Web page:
Part 21: Green Back, WV to Clintwood, VA


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The Trip

We spent the night at Seneca, a "state forest" near Green Back because the storm-caused power outages had closed the local RV parks.  The forest area was fine, but crowded since the outage impacted all travelers equally.  The camp site was in a heavily wooded glen close to a small stream and had only "basic" facilities (no electric, no water, pit toilet) but met our needs.  Next morning, we broke camp and headed to the Cass Scenic Railroad facility only a few miles away.

The Photos

The photos below are what we saw.

When we pulled into the Cass Scenic Railroad parking area we spotted this excursion coming back into the station area.  Plenty of smoke being generated by the engine.

This engine was rather unusual because it is a "gear drive" locomotive.  More on this later in this page.

As the loco passed us we got a view of the V configuration pistons and center-mounted drive shaft.  The crank shaft is in the lower center of the photo and the pistons are mounted at an angle in the center of the photo.

The loco passed the station and continued on down the line leaving a huge plume of acrid coal smoke in its wake.

We decided to check out the station area and spotted this vintage Chevrolet truck.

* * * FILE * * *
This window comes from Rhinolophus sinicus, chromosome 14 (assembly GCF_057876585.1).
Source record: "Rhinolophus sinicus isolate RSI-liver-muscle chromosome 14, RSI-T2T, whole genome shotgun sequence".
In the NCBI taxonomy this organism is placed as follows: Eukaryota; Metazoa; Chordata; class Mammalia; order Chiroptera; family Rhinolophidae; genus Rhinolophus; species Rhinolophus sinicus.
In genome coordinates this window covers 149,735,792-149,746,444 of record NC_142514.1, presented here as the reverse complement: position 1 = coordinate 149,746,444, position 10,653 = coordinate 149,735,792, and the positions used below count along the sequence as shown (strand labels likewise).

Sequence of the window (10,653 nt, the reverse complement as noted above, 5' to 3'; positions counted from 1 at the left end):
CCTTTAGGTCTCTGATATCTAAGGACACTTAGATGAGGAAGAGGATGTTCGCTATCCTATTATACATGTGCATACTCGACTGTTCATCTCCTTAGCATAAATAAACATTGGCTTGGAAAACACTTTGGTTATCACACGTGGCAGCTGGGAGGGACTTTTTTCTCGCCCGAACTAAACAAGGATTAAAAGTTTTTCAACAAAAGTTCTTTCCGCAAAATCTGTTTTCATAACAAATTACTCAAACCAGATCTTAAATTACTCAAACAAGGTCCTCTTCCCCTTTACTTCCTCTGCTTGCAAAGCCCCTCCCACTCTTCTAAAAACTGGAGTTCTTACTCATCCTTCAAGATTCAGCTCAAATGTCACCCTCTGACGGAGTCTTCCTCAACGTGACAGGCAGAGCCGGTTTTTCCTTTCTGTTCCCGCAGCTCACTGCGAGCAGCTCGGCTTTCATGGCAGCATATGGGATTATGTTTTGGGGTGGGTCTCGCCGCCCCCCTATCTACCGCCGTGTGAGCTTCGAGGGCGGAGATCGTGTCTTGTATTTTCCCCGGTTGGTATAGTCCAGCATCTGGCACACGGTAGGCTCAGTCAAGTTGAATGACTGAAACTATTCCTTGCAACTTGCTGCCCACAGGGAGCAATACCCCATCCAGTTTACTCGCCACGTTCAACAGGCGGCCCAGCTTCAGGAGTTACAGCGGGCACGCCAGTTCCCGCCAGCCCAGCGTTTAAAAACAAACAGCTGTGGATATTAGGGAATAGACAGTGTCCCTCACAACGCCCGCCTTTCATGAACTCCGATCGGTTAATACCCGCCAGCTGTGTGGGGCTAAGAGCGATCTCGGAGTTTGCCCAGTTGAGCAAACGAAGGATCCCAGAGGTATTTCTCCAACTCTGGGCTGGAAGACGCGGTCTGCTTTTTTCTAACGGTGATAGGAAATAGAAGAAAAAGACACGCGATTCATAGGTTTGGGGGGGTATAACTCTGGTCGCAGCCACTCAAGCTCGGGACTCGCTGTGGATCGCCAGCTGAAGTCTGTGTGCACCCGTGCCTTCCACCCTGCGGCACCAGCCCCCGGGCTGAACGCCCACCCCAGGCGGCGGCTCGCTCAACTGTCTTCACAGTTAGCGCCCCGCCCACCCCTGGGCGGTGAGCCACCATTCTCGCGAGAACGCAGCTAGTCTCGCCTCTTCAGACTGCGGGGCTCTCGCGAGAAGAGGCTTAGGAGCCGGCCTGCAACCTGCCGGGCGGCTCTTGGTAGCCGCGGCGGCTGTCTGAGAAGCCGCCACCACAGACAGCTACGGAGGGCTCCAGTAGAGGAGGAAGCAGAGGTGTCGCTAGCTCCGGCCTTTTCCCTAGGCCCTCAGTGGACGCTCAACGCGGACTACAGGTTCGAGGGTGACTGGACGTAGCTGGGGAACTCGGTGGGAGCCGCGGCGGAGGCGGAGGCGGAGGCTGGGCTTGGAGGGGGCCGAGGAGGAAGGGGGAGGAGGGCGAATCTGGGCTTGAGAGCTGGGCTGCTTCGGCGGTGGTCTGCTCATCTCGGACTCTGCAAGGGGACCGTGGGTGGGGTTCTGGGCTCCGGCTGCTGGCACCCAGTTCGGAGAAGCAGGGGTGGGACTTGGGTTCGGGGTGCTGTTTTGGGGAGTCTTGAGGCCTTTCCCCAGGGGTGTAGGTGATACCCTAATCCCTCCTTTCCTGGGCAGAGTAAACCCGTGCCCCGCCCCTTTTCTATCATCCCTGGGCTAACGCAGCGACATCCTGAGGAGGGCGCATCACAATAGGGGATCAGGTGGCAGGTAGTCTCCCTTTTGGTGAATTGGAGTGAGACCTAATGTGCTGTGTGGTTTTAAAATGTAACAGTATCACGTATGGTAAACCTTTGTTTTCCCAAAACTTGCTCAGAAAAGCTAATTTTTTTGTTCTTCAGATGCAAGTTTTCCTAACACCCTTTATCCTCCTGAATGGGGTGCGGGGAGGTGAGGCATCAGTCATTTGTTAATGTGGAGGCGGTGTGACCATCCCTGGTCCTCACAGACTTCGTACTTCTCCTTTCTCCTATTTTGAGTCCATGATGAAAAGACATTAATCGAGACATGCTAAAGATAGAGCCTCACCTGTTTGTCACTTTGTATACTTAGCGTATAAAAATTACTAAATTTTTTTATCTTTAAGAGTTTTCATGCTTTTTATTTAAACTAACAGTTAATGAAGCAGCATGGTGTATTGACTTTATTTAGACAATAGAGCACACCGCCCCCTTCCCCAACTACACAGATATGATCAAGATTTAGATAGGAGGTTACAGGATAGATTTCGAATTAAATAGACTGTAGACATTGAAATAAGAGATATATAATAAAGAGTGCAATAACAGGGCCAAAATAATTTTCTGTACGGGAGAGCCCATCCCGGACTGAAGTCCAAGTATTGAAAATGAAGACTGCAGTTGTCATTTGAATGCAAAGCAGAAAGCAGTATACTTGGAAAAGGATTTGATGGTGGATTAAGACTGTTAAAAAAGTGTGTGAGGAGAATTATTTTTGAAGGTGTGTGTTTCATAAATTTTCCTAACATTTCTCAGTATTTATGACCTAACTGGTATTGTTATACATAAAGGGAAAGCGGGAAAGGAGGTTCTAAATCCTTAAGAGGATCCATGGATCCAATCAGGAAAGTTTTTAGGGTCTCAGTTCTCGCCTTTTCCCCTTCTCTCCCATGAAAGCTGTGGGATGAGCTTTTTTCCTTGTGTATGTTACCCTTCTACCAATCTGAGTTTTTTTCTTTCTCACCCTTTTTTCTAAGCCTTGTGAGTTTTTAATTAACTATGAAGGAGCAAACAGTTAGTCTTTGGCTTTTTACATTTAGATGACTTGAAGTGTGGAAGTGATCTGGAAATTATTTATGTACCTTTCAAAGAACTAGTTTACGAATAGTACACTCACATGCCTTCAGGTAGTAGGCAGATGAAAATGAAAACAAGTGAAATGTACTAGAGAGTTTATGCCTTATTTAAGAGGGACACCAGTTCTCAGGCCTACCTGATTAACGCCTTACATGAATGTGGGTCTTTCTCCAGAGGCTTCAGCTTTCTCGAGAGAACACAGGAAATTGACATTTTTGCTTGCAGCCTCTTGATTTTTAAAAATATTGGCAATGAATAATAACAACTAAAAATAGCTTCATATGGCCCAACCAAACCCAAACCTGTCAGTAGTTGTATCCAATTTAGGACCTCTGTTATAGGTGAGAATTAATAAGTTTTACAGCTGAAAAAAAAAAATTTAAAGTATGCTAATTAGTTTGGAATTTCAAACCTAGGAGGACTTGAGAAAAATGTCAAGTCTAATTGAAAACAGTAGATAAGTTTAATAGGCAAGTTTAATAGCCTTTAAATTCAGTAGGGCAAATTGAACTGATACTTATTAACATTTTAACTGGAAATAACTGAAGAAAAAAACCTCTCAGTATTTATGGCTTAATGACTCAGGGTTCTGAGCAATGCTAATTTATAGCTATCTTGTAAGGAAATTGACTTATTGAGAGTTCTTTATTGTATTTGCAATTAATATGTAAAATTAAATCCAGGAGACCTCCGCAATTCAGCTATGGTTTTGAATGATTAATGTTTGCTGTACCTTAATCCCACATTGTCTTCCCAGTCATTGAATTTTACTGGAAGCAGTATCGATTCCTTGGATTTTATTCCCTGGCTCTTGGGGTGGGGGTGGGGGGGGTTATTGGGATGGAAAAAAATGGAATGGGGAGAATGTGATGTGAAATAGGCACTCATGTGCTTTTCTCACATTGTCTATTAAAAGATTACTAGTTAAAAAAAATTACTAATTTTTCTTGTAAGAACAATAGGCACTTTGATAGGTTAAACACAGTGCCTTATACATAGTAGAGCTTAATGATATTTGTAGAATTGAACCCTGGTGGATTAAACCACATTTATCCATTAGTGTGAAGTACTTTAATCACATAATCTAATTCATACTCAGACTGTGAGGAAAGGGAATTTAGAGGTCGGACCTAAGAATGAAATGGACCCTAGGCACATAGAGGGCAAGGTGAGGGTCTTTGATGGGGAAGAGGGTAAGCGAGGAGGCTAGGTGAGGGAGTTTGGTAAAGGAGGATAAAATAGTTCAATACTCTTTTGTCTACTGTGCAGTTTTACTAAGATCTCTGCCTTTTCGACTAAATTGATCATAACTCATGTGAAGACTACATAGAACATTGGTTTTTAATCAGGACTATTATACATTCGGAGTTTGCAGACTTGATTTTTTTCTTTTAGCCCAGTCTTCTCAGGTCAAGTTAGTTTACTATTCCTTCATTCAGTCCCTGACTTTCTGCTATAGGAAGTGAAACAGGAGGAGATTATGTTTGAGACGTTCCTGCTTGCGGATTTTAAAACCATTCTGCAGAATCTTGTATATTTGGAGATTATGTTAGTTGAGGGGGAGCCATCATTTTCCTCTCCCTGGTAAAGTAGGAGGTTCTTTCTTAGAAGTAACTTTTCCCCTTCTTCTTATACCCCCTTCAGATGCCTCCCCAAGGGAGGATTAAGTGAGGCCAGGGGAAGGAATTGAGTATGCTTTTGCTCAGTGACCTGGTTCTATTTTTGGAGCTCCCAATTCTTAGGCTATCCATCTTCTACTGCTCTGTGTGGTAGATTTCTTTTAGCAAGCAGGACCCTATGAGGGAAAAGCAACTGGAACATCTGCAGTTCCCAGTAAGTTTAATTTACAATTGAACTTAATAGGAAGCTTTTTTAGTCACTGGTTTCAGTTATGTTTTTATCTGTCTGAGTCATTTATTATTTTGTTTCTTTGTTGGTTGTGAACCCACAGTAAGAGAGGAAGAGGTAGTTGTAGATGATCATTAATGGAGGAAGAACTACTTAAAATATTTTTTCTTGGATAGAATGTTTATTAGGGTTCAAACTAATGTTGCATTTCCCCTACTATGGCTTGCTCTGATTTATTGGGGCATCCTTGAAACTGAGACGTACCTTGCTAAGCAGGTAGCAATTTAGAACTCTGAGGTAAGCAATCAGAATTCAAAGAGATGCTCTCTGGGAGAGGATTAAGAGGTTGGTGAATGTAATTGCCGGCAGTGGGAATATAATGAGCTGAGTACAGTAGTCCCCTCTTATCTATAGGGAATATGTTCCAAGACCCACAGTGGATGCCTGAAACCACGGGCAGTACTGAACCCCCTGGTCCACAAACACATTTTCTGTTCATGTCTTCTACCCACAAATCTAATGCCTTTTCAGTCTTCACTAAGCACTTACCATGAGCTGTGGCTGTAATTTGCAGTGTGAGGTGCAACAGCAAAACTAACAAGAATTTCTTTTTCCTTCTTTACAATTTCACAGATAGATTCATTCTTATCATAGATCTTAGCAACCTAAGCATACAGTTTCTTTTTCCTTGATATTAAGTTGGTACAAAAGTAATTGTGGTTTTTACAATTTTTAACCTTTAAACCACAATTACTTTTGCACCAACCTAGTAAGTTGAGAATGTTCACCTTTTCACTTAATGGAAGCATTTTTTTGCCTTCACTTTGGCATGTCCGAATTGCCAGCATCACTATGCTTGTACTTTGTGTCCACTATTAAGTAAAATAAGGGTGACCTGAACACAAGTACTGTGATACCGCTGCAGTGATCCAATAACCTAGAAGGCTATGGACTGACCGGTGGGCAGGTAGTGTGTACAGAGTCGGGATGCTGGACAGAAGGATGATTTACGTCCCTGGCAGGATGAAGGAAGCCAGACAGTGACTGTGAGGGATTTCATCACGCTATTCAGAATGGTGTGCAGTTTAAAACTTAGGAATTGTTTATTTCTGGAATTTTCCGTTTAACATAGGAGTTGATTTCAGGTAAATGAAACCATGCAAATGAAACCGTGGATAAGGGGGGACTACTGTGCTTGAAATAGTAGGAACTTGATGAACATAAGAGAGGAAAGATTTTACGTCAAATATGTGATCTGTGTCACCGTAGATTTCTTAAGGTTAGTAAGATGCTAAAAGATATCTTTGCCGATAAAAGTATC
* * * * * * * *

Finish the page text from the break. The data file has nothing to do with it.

We were aware that there were hour-long train rides available but the station agent told us that because it was the Fourth of July, the railroad was offering short rides for free.  The loco on the right track had reached the extent of its free tour and was headed back into the station area while the paid train was approaching on the left track.

A view of the opposite side of the loco.  Note the water being spilled from the engine.

As the loco passed, we get a better view of the gear drive mechanism.  Visible above are the V-pistons, crank shaft, drive shaft, U-joints and the direction control valving.  This type of center shaft loco is called a "Heisler" after the designer/manufacturer.  The advantage is that much more torque is available on the driving wheels.  The Heisler, and the other gear drive locos, are the "four wheel drives" of the steam engine world.  They were designed for heavy loads on steep grades.  West Virginia coal and logging industries provided both challenges and these locos were locally deployed.

After the excursion train came into the yard and stopped we were able to get a good view of its drive train.  This type of loco is called a Shay, after its designer.  The designer was a dentist and after spending his career struggling to gain access to teeth, he designed all the working components to be easily accessible and maintain.  Thus, the gears, drive train and pistons are on the side of the loco.  This configuration drives all axles and has both extension joints and spherical flex joints in the drive shaft assembly.  The fellow on the right is inspecting and lubricating components.